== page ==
Marine Biodiversity Records

Research Article

First record of the southern ocean sunfish, Mola ramsayi, in the Galápagos Marine Reserve

Tierney M. Thysa1 c1, Jonathan Whitneya2, Alex Hearna3, Kevin C. Wenga4, Cesar Peñaherreraa5, L. Jawada6, J. Alfaro-Shiguetoa7, J.C. Mangela7 and Stephen A. Karla2

a1 Ocean Sunfish Research and Tagging Program, 25517 Hacienda Place, Suite C Carmel, CA, 93923

a2 Hawai'i Institute of Marine Biology, University of Hawai'i, Mānoa, PO Box 1346, Kāne’ohe, HI, 96744

a3 Department of Wildlife, Fish, and Conservation Biology, 1088 Academic Surge, University of California, Davis, One Shields Avenue, Davis, CA, 95616-5270

a4 Oceanography Department, Pelagic Fisheries Research Program, University of Hawai’i, Mānoa, Honolulu, HI 96822

a5 Charles Darwin Foundation, Puerto Ayora, Santa Cruz Island, Galápagos, Ecuador

a6 Natural Sciences, Auckland War Memorial Museum, Tamaki Paenga Hira, The Domain, Private Bag 92018, Victoria Street West, Auckland 1142, New Zealand

a7 Centre for Ecology and Conservation, College of Life and Environmental Sciences, University of Exeter, Cornwall Campus, TR10 9EZ, UK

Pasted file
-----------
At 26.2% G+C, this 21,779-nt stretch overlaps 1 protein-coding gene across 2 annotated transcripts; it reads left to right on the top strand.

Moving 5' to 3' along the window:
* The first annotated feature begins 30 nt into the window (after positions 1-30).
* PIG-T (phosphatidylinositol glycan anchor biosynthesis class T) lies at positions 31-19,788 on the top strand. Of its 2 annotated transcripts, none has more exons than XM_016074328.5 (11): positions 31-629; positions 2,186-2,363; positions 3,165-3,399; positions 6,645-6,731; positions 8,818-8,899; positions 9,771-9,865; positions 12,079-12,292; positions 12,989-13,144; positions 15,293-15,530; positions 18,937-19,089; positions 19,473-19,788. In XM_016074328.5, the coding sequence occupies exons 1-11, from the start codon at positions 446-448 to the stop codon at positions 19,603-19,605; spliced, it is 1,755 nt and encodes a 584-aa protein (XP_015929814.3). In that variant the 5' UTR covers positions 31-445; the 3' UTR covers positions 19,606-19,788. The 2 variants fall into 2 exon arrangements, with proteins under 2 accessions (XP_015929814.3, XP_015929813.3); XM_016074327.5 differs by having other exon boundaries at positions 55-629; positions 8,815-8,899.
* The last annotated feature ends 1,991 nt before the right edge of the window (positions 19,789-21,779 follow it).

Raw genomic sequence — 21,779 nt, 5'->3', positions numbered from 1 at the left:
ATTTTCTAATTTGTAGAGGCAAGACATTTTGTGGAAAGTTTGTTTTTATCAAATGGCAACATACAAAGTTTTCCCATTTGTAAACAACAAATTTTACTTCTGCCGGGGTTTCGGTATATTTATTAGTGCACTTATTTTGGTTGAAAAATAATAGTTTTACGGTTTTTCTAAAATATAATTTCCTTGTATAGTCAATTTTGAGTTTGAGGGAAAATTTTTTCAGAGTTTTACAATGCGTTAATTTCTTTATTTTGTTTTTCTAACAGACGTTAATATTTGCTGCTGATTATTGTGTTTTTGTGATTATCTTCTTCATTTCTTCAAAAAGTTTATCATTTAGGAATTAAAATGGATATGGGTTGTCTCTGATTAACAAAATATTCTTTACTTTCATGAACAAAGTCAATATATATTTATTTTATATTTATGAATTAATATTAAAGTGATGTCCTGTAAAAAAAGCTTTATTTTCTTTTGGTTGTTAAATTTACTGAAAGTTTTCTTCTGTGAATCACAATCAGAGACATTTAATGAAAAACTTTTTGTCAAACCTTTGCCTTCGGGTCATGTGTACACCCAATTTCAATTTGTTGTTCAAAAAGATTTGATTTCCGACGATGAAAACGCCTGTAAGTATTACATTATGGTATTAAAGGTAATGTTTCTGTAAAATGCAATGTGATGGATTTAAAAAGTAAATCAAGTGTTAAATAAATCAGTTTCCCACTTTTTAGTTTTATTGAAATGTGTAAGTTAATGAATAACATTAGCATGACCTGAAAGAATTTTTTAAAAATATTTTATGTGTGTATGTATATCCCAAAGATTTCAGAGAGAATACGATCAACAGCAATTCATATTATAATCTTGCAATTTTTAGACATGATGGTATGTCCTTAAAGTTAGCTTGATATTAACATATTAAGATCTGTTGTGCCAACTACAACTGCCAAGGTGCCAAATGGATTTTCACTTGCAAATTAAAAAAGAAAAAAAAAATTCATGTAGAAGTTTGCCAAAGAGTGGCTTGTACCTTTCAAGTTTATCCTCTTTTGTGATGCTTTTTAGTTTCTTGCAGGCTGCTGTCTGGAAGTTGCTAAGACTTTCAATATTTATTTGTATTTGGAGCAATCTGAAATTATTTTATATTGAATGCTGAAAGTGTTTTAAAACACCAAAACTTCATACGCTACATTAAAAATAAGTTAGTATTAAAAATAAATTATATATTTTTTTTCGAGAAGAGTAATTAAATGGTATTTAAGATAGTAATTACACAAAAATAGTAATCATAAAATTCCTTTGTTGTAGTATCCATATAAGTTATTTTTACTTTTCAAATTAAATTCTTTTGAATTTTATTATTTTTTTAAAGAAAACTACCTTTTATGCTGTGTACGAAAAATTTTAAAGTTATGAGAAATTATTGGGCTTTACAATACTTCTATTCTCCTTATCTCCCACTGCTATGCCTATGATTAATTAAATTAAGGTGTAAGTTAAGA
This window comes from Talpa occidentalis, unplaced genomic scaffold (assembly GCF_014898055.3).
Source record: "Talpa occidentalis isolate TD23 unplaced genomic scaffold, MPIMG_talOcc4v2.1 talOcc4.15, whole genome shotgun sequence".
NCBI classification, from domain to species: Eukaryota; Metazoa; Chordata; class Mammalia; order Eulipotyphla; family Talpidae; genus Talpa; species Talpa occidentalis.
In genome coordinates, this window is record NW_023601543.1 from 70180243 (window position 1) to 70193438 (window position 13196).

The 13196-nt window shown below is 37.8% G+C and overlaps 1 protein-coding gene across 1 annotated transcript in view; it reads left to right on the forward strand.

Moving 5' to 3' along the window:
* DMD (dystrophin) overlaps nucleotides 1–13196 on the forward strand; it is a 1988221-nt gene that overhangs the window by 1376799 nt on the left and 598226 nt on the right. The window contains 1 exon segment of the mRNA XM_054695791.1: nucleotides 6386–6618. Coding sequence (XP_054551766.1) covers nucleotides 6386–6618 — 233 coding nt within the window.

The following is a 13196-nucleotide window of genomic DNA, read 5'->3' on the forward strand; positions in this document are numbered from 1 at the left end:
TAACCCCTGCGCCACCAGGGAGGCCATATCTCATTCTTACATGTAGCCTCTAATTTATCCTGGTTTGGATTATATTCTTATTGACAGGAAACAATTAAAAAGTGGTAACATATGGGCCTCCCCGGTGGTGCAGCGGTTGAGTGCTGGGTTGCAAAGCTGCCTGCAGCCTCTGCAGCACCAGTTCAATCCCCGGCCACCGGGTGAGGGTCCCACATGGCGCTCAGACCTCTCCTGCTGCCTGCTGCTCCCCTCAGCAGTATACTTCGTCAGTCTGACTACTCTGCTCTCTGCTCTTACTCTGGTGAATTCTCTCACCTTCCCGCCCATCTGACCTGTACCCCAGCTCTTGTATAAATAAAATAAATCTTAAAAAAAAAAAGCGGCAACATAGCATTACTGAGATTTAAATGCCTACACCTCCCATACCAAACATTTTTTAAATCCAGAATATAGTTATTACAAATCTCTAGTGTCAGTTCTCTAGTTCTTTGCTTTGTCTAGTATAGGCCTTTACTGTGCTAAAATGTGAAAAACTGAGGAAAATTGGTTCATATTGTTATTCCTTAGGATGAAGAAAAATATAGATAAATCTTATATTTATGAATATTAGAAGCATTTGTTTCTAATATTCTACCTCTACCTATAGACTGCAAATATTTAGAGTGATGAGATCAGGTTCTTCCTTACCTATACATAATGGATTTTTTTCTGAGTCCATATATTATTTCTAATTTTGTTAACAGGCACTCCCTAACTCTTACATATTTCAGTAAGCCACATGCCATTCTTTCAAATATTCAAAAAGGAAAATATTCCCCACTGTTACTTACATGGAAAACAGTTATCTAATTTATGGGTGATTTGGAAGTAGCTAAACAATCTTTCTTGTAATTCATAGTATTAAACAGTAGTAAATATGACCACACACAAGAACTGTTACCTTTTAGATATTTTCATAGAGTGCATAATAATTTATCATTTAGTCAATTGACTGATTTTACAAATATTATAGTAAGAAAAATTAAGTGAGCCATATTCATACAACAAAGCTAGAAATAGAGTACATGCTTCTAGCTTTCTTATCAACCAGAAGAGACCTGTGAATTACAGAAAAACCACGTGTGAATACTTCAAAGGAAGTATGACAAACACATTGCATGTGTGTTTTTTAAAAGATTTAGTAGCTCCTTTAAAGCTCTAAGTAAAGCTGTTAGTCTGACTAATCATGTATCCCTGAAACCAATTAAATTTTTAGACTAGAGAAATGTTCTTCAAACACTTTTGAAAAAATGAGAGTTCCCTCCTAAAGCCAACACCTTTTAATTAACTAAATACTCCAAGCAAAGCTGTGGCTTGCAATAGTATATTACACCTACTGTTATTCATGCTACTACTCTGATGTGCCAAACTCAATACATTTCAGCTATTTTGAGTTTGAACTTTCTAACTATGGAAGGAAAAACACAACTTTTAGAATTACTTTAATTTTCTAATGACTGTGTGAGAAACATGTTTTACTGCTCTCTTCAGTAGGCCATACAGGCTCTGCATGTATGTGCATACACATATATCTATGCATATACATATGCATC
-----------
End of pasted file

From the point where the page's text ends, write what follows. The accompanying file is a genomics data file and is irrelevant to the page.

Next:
Ocean sunfish from the genus Mola, family Molidae, are the world's heaviest bony fish, reaching 2500 kg, primarily on a diet of gelatinous zooplankton. Three molid species are reported to occur in the Galápagos archipelago: Mola mola, Masturus lanceolatus and Ranzania laevis. To date, no genetic analysis of any molid has been conducted in Galápagos. In October 2011, tissue samples were obtained from nine sunfish at Punta Vicente Roca, Isabela Island, genetically analysed and found to be Mola ramsayi—the southern sunfish. This marks the first record of M. ramsayi in Galápagos waters.

(Received February 24 2013)

(Accepted April 11 2013)


  • Molidae;
  • Tetraodontiformes;
  • distribution expansion


c1 Correspondence should be addressed to: T.M. Thys, Ocean Sunfish Research and Tagging Program, 25517 Hacienda Place, Suite C Carmel, CA, 93923 email: